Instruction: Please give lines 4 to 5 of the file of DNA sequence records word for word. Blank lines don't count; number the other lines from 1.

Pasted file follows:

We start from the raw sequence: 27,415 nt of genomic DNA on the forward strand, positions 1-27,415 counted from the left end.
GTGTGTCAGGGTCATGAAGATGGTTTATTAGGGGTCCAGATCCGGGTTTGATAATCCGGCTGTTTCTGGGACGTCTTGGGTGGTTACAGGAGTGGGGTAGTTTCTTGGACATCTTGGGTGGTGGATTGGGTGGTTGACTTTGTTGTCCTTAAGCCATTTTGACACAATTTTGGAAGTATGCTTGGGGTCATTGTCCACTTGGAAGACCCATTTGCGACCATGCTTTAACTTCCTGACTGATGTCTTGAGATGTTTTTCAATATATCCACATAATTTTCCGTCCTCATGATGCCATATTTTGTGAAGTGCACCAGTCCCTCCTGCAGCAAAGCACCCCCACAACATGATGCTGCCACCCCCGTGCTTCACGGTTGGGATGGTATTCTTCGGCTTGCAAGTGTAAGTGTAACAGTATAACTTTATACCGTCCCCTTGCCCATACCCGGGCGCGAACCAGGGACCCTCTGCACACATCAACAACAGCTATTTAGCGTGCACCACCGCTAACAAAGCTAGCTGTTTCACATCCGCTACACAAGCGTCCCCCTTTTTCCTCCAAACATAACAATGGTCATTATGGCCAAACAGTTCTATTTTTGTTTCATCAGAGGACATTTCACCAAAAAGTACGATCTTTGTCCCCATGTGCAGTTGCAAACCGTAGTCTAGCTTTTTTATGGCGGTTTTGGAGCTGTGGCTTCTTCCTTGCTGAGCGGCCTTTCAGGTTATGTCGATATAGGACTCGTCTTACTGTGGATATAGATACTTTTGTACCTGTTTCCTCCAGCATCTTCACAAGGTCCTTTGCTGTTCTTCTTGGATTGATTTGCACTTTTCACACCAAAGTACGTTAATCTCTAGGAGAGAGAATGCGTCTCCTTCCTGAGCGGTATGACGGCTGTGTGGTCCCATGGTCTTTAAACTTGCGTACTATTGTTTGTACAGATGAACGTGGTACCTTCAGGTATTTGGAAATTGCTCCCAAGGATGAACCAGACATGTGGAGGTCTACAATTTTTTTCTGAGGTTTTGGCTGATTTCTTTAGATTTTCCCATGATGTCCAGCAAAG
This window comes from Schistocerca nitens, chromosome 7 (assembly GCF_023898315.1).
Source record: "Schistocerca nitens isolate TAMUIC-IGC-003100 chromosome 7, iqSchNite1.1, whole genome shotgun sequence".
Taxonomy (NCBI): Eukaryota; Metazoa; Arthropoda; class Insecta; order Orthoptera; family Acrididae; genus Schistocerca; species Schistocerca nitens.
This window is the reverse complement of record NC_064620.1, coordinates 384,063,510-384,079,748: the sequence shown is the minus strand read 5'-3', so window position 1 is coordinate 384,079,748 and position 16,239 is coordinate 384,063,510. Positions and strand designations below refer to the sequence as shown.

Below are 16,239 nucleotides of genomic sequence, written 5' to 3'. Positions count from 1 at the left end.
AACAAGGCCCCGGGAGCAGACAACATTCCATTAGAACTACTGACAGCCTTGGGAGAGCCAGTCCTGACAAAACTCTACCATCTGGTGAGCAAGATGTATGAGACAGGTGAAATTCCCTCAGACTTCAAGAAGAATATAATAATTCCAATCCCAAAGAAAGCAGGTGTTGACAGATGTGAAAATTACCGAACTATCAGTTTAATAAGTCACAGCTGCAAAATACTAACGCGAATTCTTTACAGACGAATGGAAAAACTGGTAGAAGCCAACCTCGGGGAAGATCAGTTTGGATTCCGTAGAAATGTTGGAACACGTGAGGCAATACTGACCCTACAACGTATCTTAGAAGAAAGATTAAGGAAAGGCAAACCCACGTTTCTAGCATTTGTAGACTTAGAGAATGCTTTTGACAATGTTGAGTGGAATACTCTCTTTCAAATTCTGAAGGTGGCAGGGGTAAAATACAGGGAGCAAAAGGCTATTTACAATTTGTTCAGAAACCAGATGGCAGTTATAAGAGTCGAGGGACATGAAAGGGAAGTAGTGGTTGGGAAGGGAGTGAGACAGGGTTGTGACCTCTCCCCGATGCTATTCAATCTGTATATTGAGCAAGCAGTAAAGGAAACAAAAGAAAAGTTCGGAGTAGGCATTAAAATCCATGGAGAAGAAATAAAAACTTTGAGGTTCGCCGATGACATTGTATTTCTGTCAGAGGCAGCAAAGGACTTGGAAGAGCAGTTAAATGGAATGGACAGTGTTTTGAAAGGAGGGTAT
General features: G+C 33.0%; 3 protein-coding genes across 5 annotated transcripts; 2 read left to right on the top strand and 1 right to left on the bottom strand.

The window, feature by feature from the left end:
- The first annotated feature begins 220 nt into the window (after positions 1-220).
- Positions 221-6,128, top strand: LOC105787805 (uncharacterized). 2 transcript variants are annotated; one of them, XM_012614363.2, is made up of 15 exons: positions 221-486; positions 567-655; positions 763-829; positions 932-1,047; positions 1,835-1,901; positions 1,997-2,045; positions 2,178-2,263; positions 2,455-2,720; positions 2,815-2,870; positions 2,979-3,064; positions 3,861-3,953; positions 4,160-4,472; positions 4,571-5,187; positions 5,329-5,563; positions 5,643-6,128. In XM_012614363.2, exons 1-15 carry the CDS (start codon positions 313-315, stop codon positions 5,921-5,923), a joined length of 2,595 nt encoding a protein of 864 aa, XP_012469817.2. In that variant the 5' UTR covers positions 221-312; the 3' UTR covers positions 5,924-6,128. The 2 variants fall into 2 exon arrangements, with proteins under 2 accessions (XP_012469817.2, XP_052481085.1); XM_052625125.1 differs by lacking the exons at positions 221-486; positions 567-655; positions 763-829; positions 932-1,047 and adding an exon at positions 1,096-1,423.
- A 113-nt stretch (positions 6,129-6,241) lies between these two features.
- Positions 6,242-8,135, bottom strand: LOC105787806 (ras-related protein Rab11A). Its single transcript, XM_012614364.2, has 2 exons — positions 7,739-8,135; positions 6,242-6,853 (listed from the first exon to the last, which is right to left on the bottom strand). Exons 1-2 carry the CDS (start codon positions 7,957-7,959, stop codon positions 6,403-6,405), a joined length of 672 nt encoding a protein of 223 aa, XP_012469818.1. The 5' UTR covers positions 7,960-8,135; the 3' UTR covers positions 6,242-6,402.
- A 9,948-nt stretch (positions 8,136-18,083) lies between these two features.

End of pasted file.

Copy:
Source record: "Schistocerca nitens isolate TAMUIC-IGC-003100 chromosome 7, iqSchNite1.1, whole genome shotgun sequence".
Taxonomy (NCBI): Eukaryota; Metazoa; Arthropoda; class Insecta; order Orthoptera; family Acrididae; genus Schistocerca; species Schistocerca nitens.